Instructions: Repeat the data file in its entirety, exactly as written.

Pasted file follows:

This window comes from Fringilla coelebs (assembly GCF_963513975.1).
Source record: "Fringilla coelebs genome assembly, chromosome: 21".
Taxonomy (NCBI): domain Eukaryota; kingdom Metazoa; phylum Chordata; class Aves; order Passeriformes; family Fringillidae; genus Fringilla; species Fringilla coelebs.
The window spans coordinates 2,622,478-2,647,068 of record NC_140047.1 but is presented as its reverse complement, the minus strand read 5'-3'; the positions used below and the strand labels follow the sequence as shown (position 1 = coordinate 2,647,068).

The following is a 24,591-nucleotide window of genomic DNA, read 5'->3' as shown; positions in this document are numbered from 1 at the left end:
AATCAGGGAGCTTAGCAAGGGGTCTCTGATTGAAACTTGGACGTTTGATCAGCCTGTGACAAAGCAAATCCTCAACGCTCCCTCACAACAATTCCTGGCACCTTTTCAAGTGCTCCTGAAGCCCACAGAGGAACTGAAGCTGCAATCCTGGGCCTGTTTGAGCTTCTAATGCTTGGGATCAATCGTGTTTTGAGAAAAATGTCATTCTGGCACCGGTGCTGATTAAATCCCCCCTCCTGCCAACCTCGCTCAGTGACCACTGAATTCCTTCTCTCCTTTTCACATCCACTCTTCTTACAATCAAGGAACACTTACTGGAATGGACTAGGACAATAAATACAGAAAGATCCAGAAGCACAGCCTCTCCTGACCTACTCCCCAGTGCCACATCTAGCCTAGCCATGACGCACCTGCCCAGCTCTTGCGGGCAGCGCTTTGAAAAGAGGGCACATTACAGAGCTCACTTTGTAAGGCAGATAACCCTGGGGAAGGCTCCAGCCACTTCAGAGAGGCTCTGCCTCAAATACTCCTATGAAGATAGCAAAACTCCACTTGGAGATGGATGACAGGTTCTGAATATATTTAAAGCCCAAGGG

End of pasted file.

This window comes from Fringilla coelebs (assembly GCF_963513975.1).
Source record: "Fringilla coelebs genome assembly, chromosome: 21".
Taxonomy (NCBI): domain Eukaryota; kingdom Metazoa; phylum Chordata; class Aves; order Passeriformes; family Fringillidae; genus Fringilla; species Fringilla coelebs.
The window spans coordinates 2,622,478-2,647,068 of record NC_140047.1 but is presented as its reverse complement, the minus strand read 5'-3'; the positions used below and the strand labels follow the sequence as shown (position 1 = coordinate 2,647,068).

The following is a 24,591-nucleotide window of genomic DNA, read 5'->3' as shown; positions in this document are numbered from 1 at the left end:
AATCAGGGAGCTTAGCAAGGGGTCTCTGATTGAAACTTGGACGTTTGATCAGCCTGTGACAAAGCAAATCCTCAACGCTCCCTCACAACAATTCCTGGCACCTTTTCAAGTGCTCCTGAAGCCCACAGAGGAACTGAAGCTGCAATCCTGGGCCTGTTTGAGCTTCTAATGCTTGGGATCAATCGTGTTTTGAGAAAAATGTCATTCTGGCACCGGTGCTGATTAAATCCCCCCTCCTGCCAACCTCGCTCAGTGACCACTGAATTCCTTCTCTCCTTTTCACATCCACTCTTCTTACAATCAAGGAACACTTACTGGAATGGACTAGGACAATAAATACAGAAAGATCCAGAAGCACAGCCTCTCCTGACCTACTCCCCAGTGCCACATCTAGCCTAGCCATGACGCACCTGCCCAGCTCTTGCGGGCAGCGCTTTGAAAAGAGGGCACATTACAGAGCTCACTTTGTAAGGCAGATAACCCTGGGGAAGGCTCCAGCCACTTCAGAGAGGCTCTGCCTCAAATACTCCTATGAAGATAGCAAAACTCCACTTGGAGATGGATGACAGGTTCTGAATATATTTAAAGCCCAAGGG